Pottery Lovers Reunion Show in Zanesville, Ohio, July 11-18


featuredImage
There is simply nothing quite like the irresistibly silky, sensual feeling of a Rose Cabat "feelie." At 94, Rose Cabat is the oldest working potter in the country. These beckoning little vessels - often a mere 2 inches tall - are like small jewels - their walls appearing to be paper-thin -with a pearlesent fragility that is beautiful to behold. Cabat also made 8-inch pots - larger for her - in beautifully colorful glazes. Photo courtesy of Antique Underground

ZANESVILLE, Ohio – IRA gone to pot? Take heart! This can be good news, particularly if the “pot” in question is a Weller, McCoy, Rookwood, or Roseville. Today, American art pottery is a hot commodity – a beautiful investment that yields years of enjoyment and grows in value with time. If you had invested a decade or two ago in a collection of stunning American art pottery from a major studio, it may well have doubled or tripled in worth.

Now, then, is the perfect time to begin building a personal portfolio of your own, or add to your growing collection. The place to do just that? At the Pottery Lovers Reunion, July 11-18 at the Ramada Inn in Zanesville, Ohio. For one week only, pottery specialists from throughout the country showcase and sell their collections in individual rooms at the Ramada that are open to the buying public.

There is an auction on Wednesday, held by Greg Belhorn and a week-end long show and sale at the hotel, July 17-18 that has been called the greatest pottery event of its kind in the country. The show presents the crème de la crème of vintage pottery, much of it made in the Ohio Valley in what has now been termed the Golden Age of Pottery (from the late 1800s to the 1950s).

What is in demand? As pieces by some of the most famous Ohio factories – Rookwood, Roseville, Weller, McCoy, Owens, Hull, among others – become scarce, their value increases. Collectors on the look out for a prized piece of McCoy, Rookwood or Roseville will find it here.

“Rookwood pottery, founded in the late 1800s by Maria Nichols in Cincinnati Ohio where it is based to this day, has enjoyed increasing popularity and value over the last ten years and is an excellent investment,” notes Pottery Lovers Reunion president, Joe Tunnell. The pottery is known for its beautiful glazes – among them Opal, Sea Green, Butterfat, Iris, Wax Matte, Standard or brown glaze. Many great artists worked for the company – among them Kataro Shirayamadani, Carl Schmidt, Jens Jensen, Sara Sax, Leonore Asbury – and their work is sought out today. Collectors are often drawn to Rookwood because it is so well marked, with factory symbols, dating systems and artists marks found on the base.

Roseville is another pottery that has enjoyed remarkable growth, with collectors now searching for hard-to-find pieces such as the company’s experimental pots – prototypes for pieces that were either abandoned or eventually selected for mass production.

“Experimentals, ” which are one-of-a-kind and limited in number, differed from the utilitarian earthenware first produced by this pottery in Roseville, Ohio around 1890. Hand-sculpted rather than produced from a mold, pieces often had notes and information etched on the blank side, making them so desirable today. The company also produced a pattern known as Futura that is a prime example of Art Deco design in the American style. This pattern, which was very futuristic for its time – hence the name – is very popular among collectors.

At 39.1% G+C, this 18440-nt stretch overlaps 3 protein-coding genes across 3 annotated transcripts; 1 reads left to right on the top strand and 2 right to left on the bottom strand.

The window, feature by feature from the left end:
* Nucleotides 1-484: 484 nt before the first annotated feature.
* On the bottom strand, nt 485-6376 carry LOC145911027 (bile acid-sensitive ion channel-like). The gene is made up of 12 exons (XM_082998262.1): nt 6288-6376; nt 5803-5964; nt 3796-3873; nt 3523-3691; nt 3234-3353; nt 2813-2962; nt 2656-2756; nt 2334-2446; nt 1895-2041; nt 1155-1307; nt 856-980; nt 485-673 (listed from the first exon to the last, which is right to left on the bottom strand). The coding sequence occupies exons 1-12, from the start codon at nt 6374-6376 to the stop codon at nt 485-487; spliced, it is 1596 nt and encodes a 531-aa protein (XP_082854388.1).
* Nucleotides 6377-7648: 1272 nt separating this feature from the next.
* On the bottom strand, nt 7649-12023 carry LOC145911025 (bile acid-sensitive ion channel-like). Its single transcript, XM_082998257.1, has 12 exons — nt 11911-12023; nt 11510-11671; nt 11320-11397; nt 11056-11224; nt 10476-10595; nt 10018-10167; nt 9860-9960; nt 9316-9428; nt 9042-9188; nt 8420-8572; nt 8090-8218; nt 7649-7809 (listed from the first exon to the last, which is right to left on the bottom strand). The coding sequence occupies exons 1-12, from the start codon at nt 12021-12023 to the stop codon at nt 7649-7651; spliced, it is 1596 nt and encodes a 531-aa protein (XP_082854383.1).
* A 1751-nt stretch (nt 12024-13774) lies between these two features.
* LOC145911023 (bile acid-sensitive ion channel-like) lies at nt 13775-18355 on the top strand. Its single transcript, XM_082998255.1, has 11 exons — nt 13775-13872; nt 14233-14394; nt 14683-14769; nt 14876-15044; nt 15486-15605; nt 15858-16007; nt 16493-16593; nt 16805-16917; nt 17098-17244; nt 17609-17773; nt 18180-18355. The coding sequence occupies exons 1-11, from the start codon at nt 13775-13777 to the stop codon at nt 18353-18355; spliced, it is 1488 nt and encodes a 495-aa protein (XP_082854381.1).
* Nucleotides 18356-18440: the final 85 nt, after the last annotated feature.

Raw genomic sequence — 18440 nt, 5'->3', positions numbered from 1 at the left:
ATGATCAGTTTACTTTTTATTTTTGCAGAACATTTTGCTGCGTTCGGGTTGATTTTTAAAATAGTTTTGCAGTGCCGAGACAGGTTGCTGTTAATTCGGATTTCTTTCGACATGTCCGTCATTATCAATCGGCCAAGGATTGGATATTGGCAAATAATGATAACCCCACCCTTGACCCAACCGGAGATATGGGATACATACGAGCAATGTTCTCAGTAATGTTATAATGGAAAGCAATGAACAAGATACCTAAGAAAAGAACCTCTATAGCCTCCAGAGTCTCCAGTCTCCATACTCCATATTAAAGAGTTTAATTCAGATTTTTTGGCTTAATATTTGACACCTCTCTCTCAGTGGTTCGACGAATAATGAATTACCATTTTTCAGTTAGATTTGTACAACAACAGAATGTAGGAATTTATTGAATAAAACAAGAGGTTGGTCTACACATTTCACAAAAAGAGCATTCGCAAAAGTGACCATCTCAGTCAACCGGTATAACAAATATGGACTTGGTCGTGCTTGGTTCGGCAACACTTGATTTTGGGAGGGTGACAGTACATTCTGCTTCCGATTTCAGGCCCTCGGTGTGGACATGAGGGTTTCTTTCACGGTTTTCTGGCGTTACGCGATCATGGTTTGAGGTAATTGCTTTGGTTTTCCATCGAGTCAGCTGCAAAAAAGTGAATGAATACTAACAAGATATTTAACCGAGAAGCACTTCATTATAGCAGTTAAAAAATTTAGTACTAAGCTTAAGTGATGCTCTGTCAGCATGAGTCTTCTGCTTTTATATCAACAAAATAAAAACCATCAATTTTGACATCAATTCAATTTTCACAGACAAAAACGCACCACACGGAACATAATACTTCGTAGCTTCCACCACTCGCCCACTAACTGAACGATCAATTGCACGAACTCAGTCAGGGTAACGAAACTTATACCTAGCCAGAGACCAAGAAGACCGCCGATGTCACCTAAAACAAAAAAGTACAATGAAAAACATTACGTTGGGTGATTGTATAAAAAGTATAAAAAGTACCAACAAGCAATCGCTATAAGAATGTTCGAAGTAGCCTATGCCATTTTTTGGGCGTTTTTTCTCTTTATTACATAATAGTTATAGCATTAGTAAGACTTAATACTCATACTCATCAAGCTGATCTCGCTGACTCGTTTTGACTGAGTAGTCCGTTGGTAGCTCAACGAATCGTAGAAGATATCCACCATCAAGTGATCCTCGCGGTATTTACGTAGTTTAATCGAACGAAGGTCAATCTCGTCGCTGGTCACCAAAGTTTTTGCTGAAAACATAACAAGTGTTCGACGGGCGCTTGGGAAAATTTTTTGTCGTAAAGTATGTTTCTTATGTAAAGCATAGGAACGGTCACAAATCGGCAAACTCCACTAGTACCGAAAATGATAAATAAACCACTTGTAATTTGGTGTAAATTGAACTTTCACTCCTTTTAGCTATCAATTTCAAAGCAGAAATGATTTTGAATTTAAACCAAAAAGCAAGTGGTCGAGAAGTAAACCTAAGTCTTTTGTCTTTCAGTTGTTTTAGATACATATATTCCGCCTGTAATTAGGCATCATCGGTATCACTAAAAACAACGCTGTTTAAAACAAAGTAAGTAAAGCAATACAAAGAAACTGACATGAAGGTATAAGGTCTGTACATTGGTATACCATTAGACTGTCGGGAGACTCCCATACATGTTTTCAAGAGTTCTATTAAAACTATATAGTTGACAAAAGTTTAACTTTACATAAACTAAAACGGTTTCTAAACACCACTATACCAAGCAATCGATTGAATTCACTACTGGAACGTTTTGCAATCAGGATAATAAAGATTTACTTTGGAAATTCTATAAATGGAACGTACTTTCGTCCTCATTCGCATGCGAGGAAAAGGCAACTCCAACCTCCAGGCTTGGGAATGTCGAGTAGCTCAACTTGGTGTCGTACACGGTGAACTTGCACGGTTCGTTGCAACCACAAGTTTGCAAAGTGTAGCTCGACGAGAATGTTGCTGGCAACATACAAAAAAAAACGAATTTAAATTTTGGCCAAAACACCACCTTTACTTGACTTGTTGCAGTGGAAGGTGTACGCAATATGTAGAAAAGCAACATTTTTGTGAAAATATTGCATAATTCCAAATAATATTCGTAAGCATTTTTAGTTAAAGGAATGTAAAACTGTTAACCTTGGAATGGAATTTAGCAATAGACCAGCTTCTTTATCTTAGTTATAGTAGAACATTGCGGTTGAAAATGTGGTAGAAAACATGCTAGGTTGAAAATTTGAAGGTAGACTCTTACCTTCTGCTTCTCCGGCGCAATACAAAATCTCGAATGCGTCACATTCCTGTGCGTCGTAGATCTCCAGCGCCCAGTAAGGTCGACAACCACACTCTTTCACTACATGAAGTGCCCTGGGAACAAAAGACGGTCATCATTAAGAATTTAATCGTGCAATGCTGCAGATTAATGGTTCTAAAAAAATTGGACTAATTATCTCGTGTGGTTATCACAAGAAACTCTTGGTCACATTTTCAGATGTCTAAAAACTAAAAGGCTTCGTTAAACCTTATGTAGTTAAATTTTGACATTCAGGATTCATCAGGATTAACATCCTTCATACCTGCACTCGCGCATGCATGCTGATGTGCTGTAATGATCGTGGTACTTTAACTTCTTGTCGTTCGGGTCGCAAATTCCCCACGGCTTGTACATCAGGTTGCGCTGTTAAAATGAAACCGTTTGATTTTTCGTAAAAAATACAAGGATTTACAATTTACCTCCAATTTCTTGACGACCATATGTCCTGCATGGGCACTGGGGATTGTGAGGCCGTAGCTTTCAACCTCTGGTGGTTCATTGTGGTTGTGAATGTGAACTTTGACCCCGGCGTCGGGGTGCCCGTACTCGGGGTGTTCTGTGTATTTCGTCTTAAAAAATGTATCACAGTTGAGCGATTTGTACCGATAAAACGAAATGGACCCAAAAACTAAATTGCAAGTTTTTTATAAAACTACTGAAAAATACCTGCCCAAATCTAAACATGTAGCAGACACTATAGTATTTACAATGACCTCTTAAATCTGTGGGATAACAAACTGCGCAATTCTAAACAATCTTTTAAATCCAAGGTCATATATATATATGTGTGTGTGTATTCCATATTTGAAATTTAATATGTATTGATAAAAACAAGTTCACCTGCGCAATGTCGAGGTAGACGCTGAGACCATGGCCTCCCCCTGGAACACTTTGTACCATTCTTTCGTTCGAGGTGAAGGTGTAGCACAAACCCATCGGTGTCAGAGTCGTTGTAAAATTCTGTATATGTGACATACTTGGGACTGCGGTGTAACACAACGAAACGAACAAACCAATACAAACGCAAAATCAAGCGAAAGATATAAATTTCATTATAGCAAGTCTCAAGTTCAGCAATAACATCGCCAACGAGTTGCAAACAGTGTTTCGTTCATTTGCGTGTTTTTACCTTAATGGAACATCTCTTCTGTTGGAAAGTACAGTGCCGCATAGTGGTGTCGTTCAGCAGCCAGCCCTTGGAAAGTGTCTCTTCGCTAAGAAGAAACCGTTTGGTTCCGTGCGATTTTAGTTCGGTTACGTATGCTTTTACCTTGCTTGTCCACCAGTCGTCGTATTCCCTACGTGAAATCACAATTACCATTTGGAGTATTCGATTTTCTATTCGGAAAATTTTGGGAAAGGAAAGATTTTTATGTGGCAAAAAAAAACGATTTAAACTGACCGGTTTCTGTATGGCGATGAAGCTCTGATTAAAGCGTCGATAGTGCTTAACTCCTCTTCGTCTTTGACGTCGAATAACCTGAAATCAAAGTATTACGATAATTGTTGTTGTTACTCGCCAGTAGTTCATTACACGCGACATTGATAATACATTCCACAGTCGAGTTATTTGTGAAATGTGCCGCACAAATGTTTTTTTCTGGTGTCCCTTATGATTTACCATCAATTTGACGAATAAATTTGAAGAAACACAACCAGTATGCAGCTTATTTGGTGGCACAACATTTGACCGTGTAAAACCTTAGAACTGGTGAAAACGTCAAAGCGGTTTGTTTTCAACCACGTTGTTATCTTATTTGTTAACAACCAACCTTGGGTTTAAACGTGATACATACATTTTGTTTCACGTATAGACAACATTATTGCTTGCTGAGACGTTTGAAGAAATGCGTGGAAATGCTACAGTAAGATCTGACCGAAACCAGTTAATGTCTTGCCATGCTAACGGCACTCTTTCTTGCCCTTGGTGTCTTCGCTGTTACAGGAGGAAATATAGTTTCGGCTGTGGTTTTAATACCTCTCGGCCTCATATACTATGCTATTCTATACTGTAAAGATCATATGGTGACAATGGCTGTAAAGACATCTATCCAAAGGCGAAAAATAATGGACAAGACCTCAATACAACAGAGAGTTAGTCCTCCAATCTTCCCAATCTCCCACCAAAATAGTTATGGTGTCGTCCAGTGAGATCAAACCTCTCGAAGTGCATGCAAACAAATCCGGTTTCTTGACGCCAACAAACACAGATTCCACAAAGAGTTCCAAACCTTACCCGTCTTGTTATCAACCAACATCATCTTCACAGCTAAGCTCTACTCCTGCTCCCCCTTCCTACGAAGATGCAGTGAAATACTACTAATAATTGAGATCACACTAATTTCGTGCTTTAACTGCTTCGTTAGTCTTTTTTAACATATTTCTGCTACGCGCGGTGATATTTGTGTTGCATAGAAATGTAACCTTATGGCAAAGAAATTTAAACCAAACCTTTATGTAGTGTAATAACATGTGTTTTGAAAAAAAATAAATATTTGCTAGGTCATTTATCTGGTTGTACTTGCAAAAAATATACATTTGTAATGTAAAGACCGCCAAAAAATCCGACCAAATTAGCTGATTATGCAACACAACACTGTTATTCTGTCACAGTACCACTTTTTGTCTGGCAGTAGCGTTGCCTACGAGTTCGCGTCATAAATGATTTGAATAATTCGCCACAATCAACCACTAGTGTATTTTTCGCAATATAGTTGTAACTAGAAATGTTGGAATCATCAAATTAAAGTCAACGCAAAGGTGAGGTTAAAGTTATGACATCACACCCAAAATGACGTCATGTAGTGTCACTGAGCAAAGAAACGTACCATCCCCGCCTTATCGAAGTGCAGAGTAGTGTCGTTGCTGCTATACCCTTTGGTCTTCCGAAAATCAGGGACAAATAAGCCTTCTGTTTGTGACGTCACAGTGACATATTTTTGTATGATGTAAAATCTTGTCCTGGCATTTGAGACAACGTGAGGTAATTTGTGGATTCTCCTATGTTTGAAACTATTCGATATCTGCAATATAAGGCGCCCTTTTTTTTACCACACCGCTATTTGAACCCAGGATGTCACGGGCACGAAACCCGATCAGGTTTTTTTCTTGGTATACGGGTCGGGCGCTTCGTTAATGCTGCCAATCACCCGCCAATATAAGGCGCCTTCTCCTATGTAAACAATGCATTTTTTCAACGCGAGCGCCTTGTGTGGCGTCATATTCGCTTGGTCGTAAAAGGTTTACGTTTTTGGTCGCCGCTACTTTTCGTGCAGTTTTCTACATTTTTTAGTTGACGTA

Also high on collectors’ lists are the lesser-known garden ornaments produced by the Weller Pottery. These delightful woodland and barnyard creatures — ducks, owls, chickens, dogs, cats, rabbits and frogs — were molded and glazed to appear realistic when placed in the garden – and indeed they do! Prices vary with a group of fantasy figures such as Pan with a fife, seated elves, larger-than-life frogs commanding top dollar.

The importance of women’s role in the American Art Pottery movement is clearly demonstrated by the success of two female potters whose works now command top dollar. Rose Cabat, at 94, is still producing her silken “feelies” –the tiny, luminescent pots, so-named because of their the sensual shape that invites touch.

Polish born, Polia Pillin’s pottery has a luminous finish, almost like glass. She viewed the pot as a surface on which to project her private mysteries. Many of her abstract designs of animals, nature and the human form are reminiscent of Pablo Picasso’s paintings. Arnold Small, a Pillin admirer, will be bring to the show pieces from his collection, including the hard-to-find nudes and Siamese cats that have become so prized by collectors.

The Pottery Lovers Reunion is also a wonderful resource for contemporary art pottery by some of the country’s most talented artists, among them Paul Katrich, Chris Powell, Tim Eberhardt, Eric Olson, Scott Draves, Marvin Bailey, and several others. Get in on the ground floor with these artists and watch your investment grow.

And what about that vase or pot left forgotten on a shelf or tucked away in the attic? That family treasure could be the key to putting some extra cash into your pocketbook.  How to tell if it’s valuable? Bring it to the show. The dealers who exhibit at this event are among the most knowledgeable in the field. They’ll give you an idea of what it is worth and may even be interested
in buying it.

Room sales begin at the Ramada at 8am July 11 until July 18. Show hours at the end of the week are: 10 a.m.-6 p.m. on Friday, July 17, 10 a.m.-4 p.m. on Saturday, July 18.

Admission: Free! The auction will be held on Wednesday, July 15. For more information go to www.potterylovers.org or call Joe Tunnell at 423/534-8220.

Leave a Reply